The April 11 edition of the BDN had an excellent article about a lawsuit being filed in Lamoine regarding a new gravel extraction ordinance adopted by local voters that greatly increases the setback on property being mined for gravel. Great article.
It should make all of us sit up and take notice about what might happen if and when a four-lane highway is ever built across our state. There is a word called “borrow” that means plain old dirt is taken from wherever they can get it, and it is used to fill in low places so not as much gravel is needed to bring the road up to grade. Not only will a lot of gravel be scraped up to use on the proposed highway, but there will be a lot of dirt pits left as well.
Harold MacQuinn Inc. needs gravel for its construction business. Without it, there is no business, but these kinds of problems have to be addressed every day. We need the precious gravel available to rebuild and maintain the roads that Maine already has, and allowing Canadian trucks a high speed route across our state will not eliminate the need for maintaining our roads.
One other thing: Look up the meaning of the word “community” in the dictionary; it will surprise you.
Regarding the “North Pond Hermit,” I was literally sick to my stomach when I opened my BDN and saw the gleeful looks on all of those law enforcement officers faces as they tore down the hermit’s decades-long dwelling. They looked so proud, as though they were discovering a big drug bust or a mass murderer, instead of the home of one solitary man.
The few hours they spent there with their multitude of vehicles probably had more negative impact on the environment than this one man did spending his adult life there.
What’s wrong with us that we have to put dogs on leashes, birds in cages, fish in tanks and harmless people in jail? Who did he hurt? No one.
How much did he steal? Instead of jailing him, which will cost us thousands per year, perhaps the state could pay those folks back and give this guy enough to live on and leave him alone. Who does it serve to put this man in jail? God forbid, maybe we could learn something from his solitary reflection and simple way of life. If we don’t shoot it, we cage it. Shame on us.
I went to a concert recently to watch my granddaughter, who is a first grader, sing with her class. As I watched the children come in, I smiled at how they were unable to resist a jump and a skip of happy excitement.
Suddenly my mind went to the Newtown, Conn., tragedy, and I thought of those children and the sadness of parents and grandparents who can no longer watch their spontaneous happiness.
How can people who love children as I do not want reasonable gun controls, which might stop such tragedy? Why are we not rising up as a nation, demanding that our precious children be protected by whatever means possible, however imperfect it may be?
Is it not a more important right — that right to go to school without fear of violence — than the right to carry assault rifles? It is heartbreaking to think that even after this unspeakable tragedy, we can’t control weapons created specifically for the destruction of human life. And, that Congress can’t pass legislation, which the majority of Americans support, to have universal background checks.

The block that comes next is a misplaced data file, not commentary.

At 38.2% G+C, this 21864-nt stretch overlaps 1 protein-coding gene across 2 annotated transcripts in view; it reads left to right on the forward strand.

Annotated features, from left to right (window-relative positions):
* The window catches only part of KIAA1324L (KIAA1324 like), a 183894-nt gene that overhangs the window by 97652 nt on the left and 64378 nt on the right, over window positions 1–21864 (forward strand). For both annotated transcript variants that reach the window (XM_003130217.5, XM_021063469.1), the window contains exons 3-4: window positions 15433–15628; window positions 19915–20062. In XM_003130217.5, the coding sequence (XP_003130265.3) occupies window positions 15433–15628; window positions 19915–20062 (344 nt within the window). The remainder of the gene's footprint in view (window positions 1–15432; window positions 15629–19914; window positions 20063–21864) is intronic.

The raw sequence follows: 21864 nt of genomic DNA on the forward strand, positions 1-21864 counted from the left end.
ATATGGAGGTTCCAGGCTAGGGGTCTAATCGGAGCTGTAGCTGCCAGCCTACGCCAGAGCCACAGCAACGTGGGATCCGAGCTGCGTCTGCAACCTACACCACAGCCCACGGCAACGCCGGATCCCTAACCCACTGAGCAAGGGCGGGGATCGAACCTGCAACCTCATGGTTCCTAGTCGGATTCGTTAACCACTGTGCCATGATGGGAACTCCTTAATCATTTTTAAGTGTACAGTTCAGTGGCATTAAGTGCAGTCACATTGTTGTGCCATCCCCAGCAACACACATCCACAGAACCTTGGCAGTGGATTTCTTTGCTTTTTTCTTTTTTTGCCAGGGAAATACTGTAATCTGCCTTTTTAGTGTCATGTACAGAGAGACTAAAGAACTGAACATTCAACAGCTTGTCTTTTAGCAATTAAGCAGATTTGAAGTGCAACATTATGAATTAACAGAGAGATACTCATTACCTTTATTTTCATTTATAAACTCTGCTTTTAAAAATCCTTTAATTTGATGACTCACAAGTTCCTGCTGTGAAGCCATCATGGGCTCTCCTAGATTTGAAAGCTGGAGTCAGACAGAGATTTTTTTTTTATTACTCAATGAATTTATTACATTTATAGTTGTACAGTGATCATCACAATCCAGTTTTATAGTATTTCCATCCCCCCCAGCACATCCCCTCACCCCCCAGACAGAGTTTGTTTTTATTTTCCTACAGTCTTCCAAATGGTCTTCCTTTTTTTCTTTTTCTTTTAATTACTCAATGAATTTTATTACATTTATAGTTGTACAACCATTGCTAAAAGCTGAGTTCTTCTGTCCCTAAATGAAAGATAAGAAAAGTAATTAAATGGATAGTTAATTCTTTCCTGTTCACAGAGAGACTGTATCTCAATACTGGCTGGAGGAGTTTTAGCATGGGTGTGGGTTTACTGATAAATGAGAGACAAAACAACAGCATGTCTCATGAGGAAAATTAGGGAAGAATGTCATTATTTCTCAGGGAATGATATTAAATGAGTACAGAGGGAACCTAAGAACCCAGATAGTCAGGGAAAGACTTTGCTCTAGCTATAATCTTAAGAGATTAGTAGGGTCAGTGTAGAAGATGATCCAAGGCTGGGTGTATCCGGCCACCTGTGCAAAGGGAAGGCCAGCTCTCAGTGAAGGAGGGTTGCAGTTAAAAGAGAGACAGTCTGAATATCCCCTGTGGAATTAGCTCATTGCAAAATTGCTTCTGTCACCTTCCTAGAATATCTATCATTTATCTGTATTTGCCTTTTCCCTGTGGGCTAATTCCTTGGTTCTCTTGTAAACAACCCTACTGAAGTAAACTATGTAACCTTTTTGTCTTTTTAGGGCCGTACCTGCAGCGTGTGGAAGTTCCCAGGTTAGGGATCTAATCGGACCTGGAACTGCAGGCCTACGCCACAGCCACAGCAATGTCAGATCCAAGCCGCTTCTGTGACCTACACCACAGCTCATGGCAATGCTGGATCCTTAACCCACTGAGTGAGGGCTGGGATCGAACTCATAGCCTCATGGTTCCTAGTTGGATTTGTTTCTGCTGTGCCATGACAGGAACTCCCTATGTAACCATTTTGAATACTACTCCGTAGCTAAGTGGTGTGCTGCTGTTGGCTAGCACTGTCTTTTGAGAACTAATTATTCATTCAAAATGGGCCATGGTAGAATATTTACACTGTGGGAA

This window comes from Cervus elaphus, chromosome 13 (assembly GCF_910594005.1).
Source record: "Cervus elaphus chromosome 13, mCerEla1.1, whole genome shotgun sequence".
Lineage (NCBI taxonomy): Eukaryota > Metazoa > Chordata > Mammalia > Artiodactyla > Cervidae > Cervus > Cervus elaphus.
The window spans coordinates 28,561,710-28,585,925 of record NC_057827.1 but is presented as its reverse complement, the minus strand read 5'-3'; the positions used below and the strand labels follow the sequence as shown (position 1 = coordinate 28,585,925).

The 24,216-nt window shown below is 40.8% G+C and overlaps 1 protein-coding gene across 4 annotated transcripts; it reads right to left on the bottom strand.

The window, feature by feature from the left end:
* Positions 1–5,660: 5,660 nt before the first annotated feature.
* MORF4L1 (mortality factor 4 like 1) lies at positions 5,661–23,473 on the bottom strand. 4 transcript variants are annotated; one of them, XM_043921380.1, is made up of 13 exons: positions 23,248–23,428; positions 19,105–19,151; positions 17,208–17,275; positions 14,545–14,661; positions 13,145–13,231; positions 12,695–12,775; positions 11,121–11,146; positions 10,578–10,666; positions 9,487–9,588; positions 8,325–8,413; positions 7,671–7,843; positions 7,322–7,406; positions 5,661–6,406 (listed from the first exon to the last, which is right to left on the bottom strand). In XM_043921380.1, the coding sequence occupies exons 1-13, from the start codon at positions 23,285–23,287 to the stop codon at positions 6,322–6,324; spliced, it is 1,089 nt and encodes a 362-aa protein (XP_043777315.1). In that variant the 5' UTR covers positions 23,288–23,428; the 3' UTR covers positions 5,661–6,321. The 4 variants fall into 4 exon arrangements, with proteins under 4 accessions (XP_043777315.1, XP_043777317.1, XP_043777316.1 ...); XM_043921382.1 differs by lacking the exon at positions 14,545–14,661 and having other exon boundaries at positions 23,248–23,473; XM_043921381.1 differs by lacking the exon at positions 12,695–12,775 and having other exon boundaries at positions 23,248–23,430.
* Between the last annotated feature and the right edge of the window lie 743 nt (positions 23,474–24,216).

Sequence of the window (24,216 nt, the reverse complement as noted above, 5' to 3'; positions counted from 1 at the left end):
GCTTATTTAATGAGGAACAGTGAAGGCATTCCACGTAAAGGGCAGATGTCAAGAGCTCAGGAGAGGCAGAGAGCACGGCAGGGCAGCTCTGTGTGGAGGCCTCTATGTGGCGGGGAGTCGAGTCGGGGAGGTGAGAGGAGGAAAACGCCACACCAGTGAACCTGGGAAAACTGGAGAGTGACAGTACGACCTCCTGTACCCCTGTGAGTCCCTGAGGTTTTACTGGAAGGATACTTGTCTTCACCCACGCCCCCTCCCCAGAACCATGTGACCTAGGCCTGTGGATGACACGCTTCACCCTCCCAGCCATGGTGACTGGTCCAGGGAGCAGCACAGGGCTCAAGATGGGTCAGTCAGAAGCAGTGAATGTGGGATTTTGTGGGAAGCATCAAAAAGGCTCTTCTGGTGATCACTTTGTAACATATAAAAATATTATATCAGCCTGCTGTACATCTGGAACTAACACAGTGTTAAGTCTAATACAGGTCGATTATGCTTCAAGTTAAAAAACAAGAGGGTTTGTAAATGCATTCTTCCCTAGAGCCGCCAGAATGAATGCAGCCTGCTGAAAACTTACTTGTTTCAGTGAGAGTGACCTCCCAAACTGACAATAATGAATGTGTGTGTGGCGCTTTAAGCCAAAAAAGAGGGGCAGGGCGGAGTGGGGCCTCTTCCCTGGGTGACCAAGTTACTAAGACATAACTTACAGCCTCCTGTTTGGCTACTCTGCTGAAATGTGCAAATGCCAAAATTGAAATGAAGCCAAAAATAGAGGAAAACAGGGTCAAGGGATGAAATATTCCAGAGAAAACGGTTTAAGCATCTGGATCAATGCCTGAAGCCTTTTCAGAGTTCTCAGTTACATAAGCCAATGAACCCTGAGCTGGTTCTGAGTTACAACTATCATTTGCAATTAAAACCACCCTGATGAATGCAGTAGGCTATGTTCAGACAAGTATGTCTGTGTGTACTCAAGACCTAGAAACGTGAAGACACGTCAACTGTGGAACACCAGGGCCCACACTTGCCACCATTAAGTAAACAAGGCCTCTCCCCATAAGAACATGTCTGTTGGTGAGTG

Fine, I do not want a ban on assault weapons. I do not want to register my guns and make a list of them available to anyone. I do want background checks as long as when I am checked out and approved for a gun purchase, my name is removed from all databases.
Every time a criminal commits a horrendous act, why is it that the decent, law-abiding citizen is at fault? Get all the gun controls in place, but it will still not stop another Sandy Hook.
The only way we will stop another one, and it is just a matter of time, is to turn our schools into fortresses, with locked doors, screening for everyone who enters and armed guards.
The authorities can’t even keep guns out of prisons; how are they going to do it on the street? Before long, only authorities and criminals will have these weapons, but we will have our slingshots and pea shooters.
Energy drain on tourism
This is the time of year, when Maine’s small businesses begin to receive a welcome boost from the influx of summer tourists visiting the many natural wonders the state has to offer. Unfortunately, the seasonal economic uptick that many business owners count on may be offset by increased energy costs if President Barack Obama has his way.
The president’s budget includes several measures that will increase the cost of production for the nation’s energy producers — costs that will be realized in home heating bills, shipping and transportation costs for Maine businesses and at the pump.
For each dollar that tourists spend in Maine each summer, there is a seven-fold multiplier for the local economy. This summer, increased energy costs will diminish the flow of tourists into our restaurants, shops and hotels as families decide to stay home to avoid inflated travel costs.
Just as these tourism dollars provide a positive multiplier in the economy, higher energy costs provide a negative multiplier, including heating and cooling costs for hotels, cooking fuel for restaurants, etc. These all generate residual effects in the larger economy.
Please call our representatives in Washington, D.C., and ask them to vote no on Obama’s budget to save the Maine economy. The sequester has already resulted in a month delay in the opening of Acadia National Park. Maine’s tourism industry cannot sustain another blow to the bottom line this season.